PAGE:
Arduino Forum

Using Arduino => General Electronics => Topic started by: marine_hm on Aug 02, 2016, 03:25 pm

Title: TTP223 Self latching touch sensor switch problem
Post by: marine_hm on Aug 02, 2016, 03:25 pm
I purchased one of these from eBay:


http://www.ebay.com/itm/291774118596?_trksid=p2057872.m2749.l2649&ssPageName=STRK%3AMEBIDX%3AIT

It does not stay on when I press and let go.  Doing some research, it looks like I have to solder together the two dots in "B" block to make it self latching.  Problem is, my solder is not sticking to the board.  Is it because my iron may be too hot?

Has anyone on here had any experience with these modules, making them self latching?
Title: Re: TTP223 Self latching touch sensor switch problem
Post by: TomGeorge on Aug 02, 2016, 03:30 pm
Hi,
Can you melt solder on your soldering iron tip?

Tom.... :)
Title: Re: TTP223 Self latching touch sensor switch problem
Post by: marine_hm on Aug 02, 2016, 03:34 pm
 :smiley-confuse:   Yes, but when I lift the iron away from the board, all the solder pulls off the board remaining in the solder tip.
Title: Re: TTP223 Self latching touch sensor switch problem
Post by: Due_unto on Aug 02, 2016, 03:45 pm
"Problem is, my solder is not sticking to the board"
Usually caused by oxide on the pads preventing metal to metal contact. Wipe the pads clean with a little alcohol, then rub the pads with a clean pencil eraser. When they are bright put a small dab of soldering flux on the pads and the solder should adhere. Also, make sure the iron tip is clean and bright with just a touch of solder on it when you apply it to the pads.  If you feel the iron is too hot unplug it and let it cool down for a minute, then clean the tip and apply a little solder to it and touch the pads.
Title: Re: TTP223 Self latching touch sensor switch problem
Post by: TomGeorge on Aug 02, 2016, 03:51 pm
Hi,
What is your solder, what diameter, how long do you hold the tip on the pads before adding solder?

Tom... :)
Title: Re: TTP223 Self latching touch sensor switch problem
Post by: marine_hm on Aug 03, 2016, 03:22 pm
60/40   .032"  roughly about half a second

But this is also swaying away from my original question.  Or maybe not made too clear.  By soldering the two dots together on the  "B" pad on this board.  Is this going to make it Latching?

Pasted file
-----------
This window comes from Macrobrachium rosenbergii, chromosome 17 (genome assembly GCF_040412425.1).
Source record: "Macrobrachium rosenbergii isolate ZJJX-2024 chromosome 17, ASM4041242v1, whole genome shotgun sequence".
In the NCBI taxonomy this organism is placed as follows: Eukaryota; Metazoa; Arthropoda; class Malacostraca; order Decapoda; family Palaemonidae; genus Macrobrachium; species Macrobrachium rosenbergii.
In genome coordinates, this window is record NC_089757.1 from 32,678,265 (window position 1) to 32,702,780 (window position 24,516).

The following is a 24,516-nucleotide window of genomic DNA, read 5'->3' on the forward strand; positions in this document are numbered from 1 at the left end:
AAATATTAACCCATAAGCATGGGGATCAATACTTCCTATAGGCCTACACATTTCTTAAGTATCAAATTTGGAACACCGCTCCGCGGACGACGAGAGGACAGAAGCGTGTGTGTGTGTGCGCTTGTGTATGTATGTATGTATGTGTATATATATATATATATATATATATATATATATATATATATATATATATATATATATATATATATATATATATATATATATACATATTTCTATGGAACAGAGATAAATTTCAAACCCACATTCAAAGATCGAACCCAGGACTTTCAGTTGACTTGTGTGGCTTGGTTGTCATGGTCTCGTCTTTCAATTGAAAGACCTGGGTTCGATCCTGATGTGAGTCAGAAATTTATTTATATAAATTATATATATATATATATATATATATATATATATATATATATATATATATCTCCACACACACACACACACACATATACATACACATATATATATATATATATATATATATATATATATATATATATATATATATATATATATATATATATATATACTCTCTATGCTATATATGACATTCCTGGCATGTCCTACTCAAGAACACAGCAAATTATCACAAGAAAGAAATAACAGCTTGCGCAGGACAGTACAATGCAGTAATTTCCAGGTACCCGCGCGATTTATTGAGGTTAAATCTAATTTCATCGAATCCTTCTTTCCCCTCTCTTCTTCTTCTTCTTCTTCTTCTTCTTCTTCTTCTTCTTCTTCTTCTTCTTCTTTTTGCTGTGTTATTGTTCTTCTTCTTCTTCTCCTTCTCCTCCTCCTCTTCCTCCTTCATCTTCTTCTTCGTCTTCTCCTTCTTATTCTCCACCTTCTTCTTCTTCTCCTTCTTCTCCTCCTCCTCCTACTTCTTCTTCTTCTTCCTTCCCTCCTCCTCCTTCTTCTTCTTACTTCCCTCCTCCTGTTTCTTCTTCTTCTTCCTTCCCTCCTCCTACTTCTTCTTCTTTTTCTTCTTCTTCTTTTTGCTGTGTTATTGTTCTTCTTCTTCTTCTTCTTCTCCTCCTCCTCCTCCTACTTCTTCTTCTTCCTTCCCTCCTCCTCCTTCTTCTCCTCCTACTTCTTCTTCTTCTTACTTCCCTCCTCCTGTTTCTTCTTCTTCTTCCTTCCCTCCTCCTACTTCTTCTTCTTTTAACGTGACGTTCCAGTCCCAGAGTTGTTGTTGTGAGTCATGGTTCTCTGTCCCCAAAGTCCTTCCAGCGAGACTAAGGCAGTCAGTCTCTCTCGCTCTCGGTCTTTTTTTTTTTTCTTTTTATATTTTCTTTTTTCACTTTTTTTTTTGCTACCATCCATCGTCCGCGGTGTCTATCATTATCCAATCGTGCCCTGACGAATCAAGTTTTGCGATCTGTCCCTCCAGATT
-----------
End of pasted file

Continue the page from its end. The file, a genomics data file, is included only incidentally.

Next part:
Title: Re: TTP223 Self latching touch sensor switch problem
Post by: Due_unto on Aug 03, 2016, 05:17 pm
By looking up the data sheet for the chip, it looks like tying pins 5 & 6 of the 6 pin chip together will place the output in Toggle mode, which I assume to be the "latching" operation you are inquiring about.
Title: Re: TTP223 Self latching touch sensor switch problem
Post by: dlloyd on Aug 03, 2016, 06:04 pm
From this link (http://alexnld.com/product/ttp223-self-lock-jog-capacitive-switch-single-road-reconstruction-touch-key-module/?eb), here's my interpretation of the operating modes:

Mode            I/O      B      A

Momentary High  __/‾\__  open   open

Latch High      ___/‾‾‾  short  open

Momentary Low   ‾‾\_/‾‾  open   short

Latch Low       ‾‾‾\___  short  short
Title: Re: TTP223 Self latching touch sensor switch problem
Post by: TomGeorge on Aug 03, 2016, 11:48 pm
Hi,
Quote
60/40   .032"  roughly about half a second
Not long enough, try 1 second, don't be scared to keep the iron there to get the pads up to temperature.

What is your soldering iron rated at and tip size?

Tom.... :)
Title: Re: TTP223 Self latching touch sensor switch problem
Post by: DrAzzy on Aug 04, 2016, 12:08 am
If you put solder onto the iron, and then touch it to the workpiece, you'll *never* solder anything (without adding flux). Solder on rolls is typically "rosin core" - that has flux inside the solder - but the flux burns off almost immediately. What you want to do is put the iron right next to or on the work piece, then add the solder.

Adding flux can be useful (any "no clean" gel flux is fine, it comes in syringes), but you don't normally need it if you are using the solder correctly. For common tasks I usually add more solder and remove the excess instead of using solder - that gets you the flux you need, and the rosin flux is less messy than the "no clean" gel flux, and you don't need to get out another tool.

Be sure to use a temperature controlled soldering iron - I use one set to 700F - much more than that, and the pads tend to lift off the board. A non-temperature controlled soldering iron is not suitable for electronics work, especially by someone who is not experienced with soldering (I had to use one in a pinch recently, and I had a horrible, horrible time and made a godawful mess of the board). I'm convinced that the majority of the "what am I doing wrong when I try to solder" posts are from using a non-temp controlled iron - I routinely see people post pictures of boards that look like they reworked them with a firebreathing dragon.